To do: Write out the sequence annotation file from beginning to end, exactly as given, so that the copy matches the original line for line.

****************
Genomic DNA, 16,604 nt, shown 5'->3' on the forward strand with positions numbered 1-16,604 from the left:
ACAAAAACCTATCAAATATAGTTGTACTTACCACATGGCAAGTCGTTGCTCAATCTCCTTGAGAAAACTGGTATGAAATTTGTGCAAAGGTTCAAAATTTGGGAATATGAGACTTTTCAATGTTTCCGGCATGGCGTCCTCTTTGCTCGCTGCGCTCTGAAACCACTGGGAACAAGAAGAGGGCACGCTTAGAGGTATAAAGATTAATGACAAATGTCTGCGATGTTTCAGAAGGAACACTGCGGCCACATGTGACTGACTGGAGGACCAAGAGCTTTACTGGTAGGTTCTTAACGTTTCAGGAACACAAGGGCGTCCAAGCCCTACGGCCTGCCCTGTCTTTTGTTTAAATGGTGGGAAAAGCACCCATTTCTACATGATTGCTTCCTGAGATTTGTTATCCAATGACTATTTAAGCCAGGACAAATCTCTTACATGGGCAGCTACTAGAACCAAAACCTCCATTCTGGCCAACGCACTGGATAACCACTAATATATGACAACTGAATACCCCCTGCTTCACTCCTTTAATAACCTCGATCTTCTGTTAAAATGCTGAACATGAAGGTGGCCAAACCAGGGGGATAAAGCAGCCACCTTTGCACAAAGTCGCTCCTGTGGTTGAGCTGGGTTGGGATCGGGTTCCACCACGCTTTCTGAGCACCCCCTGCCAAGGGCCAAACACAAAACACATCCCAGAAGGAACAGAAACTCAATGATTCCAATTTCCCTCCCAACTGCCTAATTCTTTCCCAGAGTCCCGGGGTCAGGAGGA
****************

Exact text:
Genomic DNA, 16,604 nt, shown 5'->3' on the forward strand with positions numbered 1-16,604 from the left:
ACAAAAACCTATCAAATATAGTTGTACTTACCACATGGCAAGTCGTTGCTCAATCTCCTTGAGAAAACTGGTATGAAATTTGTGCAAAGGTTCAAAATTTGGGAATATGAGACTTTTCAATGTTTCCGGCATGGCGTCCTCTTTGCTCGCTGCGCTCTGAAACCACTGGGAACAAGAAGAGGGCACGCTTAGAGGTATAAAGATTAATGACAAATGTCTGCGATGTTTCAGAAGGAACACTGCGGCCACATGTGACTGACTGGAGGACCAAGAGCTTTACTGGTAGGTTCTTAACGTTTCAGGAACACAAGGGCGTCCAAGCCCTACGGCCTGCCCTGTCTTTTGTTTAAATGGTGGGAAAAGCACCCATTTCTACATGATTGCTTCCTGAGATTTGTTATCCAATGACTATTTAAGCCAGGACAAATCTCTTACATGGGCAGCTACTAGAACCAAAACCTCCATTCTGGCCAACGCACTGGATAACCACTAATATATGACAACTGAATACCCCCTGCTTCACTCCTTTAATAACCTCGATCTTCTGTTAAAATGCTGAACATGAAGGTGGCCAAACCAGGGGGATAAAGCAGCCACCTTTGCACAAAGTCGCTCCTGTGGTTGAGCTGGGTTGGGATCGGGTTCCACCACGCTTTCTGAGCACCCCCTGCCAAGGGCCAAACACAAAACACATCCCAGAAGGAACAGAAACTCAATGATTCCAATTTCCCTCCCAACTGCCTAATTCTTTCCCAGAGTCCCGGGGTCAGGAGGA